One must be cautious that in the commercialisation of the festival, we don’t end up losing its original simplicity, sanctity, and a sense of community participation.
For much of eastern India, particularly Bengal, Durga Puja is the single most important annual festival. The city of Kolkata bursts into celebrations that rival the carnival in Rio in terms of the sheer scale of cultural outpouring. The extra-ordinary artistic creativity on display is awe-inspiring and its egalitarian openness to all people, including non-believers, is admirable. Moreover, the popularity of the festival has steadily spread over the last several decades. It was driven initially by the enthusiasm of Bengali communities living in other parts of India and the world, but now one finds it independently celebrated by Hindus who may have nothing to do with its origins in eastern India.
All of this is a good thing. However, there may be a reason to pause for a moment and reflect on the danger that something of the original spirit of Durga Puja may be lost in the increasingly more elaborate celebrations and the growing commercialized/ professionalized approach towards managing the events.
Firstly, in the race to display ever more artistic creativity and grander spectacles, the original simplicity of the religious tradition is eroding. The tradition is clear that the idol must be made of unbaked clay that is meant to dissolve without trace when immersed in a river or other water-body. Unfortunately, as the idols have become more elaborate, artisans have begun to use paints, plaster and other materials that do not entirely disappear without trace. Add to this, all the materials that are used for building “pandals” that make a statement. This goes against the very idea of the goddess merging back with the elements of the universe at the end of the festivities.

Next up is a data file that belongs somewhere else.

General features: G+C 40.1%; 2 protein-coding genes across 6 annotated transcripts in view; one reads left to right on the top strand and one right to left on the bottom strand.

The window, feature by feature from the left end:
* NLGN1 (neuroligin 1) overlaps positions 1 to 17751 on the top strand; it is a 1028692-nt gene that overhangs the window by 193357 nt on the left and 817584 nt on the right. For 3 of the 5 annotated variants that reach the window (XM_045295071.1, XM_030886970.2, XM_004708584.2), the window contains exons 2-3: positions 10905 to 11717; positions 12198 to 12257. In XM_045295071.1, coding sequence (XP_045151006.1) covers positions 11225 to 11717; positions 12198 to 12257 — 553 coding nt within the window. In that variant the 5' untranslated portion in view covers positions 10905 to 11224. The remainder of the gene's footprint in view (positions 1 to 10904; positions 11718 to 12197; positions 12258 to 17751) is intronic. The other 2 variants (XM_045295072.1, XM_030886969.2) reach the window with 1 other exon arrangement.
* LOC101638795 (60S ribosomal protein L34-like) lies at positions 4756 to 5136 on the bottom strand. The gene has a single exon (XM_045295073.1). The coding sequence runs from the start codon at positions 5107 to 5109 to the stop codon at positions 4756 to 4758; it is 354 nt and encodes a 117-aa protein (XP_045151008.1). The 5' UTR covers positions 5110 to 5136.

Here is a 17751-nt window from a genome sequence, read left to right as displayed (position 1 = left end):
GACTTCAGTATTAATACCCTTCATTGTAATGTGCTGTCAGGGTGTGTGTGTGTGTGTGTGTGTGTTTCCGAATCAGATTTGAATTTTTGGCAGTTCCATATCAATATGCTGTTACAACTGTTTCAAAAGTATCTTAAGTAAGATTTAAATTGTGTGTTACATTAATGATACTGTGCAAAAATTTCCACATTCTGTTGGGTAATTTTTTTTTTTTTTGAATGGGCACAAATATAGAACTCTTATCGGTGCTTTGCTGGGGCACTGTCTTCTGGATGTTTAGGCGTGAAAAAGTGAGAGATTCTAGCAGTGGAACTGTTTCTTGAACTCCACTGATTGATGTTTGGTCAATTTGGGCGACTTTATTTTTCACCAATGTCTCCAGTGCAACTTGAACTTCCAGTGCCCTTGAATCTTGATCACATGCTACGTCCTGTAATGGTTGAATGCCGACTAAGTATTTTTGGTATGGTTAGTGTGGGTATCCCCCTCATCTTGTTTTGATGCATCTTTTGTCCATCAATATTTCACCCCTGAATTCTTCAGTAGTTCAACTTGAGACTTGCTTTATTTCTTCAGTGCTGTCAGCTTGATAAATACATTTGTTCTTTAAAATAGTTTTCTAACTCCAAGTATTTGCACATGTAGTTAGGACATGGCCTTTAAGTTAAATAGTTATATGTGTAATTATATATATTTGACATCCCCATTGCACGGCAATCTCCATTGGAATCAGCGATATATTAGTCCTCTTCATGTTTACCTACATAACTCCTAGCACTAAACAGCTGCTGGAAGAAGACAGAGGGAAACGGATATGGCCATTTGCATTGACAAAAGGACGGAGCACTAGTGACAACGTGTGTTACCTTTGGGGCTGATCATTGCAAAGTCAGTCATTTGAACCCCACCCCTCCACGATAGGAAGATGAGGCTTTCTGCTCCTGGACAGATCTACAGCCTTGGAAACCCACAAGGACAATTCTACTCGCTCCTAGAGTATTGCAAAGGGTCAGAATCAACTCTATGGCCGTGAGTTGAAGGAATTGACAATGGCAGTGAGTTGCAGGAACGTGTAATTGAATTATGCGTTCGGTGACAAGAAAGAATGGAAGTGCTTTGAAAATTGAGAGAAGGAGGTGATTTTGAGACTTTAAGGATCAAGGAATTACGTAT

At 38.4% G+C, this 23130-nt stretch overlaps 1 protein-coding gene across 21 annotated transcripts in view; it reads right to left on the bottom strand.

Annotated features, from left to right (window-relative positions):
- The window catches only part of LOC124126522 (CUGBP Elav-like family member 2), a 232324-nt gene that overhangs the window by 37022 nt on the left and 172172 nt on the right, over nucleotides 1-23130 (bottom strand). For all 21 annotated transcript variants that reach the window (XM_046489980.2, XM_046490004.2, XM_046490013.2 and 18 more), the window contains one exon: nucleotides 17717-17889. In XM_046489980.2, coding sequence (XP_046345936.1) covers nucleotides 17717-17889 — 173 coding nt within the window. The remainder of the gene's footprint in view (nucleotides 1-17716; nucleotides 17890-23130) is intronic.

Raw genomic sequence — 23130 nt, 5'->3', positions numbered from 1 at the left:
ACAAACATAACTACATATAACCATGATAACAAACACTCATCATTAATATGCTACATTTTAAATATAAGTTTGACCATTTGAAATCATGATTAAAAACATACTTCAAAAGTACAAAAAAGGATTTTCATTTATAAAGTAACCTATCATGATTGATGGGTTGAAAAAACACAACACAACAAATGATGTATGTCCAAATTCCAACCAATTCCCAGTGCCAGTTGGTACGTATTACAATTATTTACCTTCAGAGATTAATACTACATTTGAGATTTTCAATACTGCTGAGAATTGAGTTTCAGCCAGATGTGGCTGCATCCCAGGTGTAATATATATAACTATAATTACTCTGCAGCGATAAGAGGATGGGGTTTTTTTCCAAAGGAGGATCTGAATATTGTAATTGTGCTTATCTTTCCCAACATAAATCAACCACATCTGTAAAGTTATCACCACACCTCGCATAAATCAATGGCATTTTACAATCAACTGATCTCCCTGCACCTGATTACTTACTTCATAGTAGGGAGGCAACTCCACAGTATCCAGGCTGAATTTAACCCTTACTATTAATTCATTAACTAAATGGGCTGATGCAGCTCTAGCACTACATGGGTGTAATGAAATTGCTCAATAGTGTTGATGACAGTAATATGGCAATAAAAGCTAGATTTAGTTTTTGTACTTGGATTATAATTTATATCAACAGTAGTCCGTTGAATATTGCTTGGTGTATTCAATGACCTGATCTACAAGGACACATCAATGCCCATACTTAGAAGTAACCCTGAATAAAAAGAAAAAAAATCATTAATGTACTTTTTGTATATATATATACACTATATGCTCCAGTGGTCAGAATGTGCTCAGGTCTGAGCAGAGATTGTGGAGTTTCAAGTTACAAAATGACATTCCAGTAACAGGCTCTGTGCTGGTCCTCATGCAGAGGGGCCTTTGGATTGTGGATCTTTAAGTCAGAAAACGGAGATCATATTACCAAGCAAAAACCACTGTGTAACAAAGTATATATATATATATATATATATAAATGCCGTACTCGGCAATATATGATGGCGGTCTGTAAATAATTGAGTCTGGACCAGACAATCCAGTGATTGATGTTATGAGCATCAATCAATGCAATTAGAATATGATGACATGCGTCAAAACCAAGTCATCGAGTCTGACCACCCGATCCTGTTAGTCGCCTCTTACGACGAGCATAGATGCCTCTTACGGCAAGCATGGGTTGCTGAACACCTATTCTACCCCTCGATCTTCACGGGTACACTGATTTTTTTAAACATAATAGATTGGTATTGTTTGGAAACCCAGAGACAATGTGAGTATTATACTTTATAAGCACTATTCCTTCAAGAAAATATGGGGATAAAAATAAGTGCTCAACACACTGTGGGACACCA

Secondly, with the emphasis on artistic wizardry, something of the sacred is being lost. Durga Puja holds a deep spiritual significance to the millions who follow the Shakta stream within Hinduism. The morning “anjali”, the evening “arati”, the “chandi-path”, the “dhunichi” dance to the beating of “dhak” drums are all central to the festival. The shift to grand spectacles and large crowds can distract from the personal link that devotees feel for the mother-goddess. It is important that we do not undermine the sacred nature of the festival.
Third, a key part of Durga Puja is the way in which it brings together the community. It is about the shared meals served in turn by members of the community to each other. It is about amateur cultural performances in the evening by boys and girls, even adults, of the neighborhood. Admittedly some of the amateur performances can be awful, but it does not matter – the cycle of practice sessions and preparations are an important part of the shared memories of Durga Puja and anchors many a lasting friendship. By turning over the communal meal to caterers and the cultural performances to professional artists, something of the community spirit is lost.
I am aware that I may be sounding like an old uncle hankering after the good old days. Let me be clear that I am not against innovation and creativity – and am very much in favor of the artistic energy on display. I also know that the festival generates income for thousands of artisans, caterers and other service providers. However, it is important not to lose sight of the actual purpose of the festival and ensure that the original spirit of the tradition is not lost: community participation cannot be replaced by event managers, the amateur performances cannot all be replaced by professional artists, and mindless spectacle cannot replace the sacred nature of the festival. Of course, all living traditions must change with the times but the purpose of innovation must be to bolster the tradition and not dilute it.
(Sanjeev Sanyal is an economist, urban theorist and best-selling author)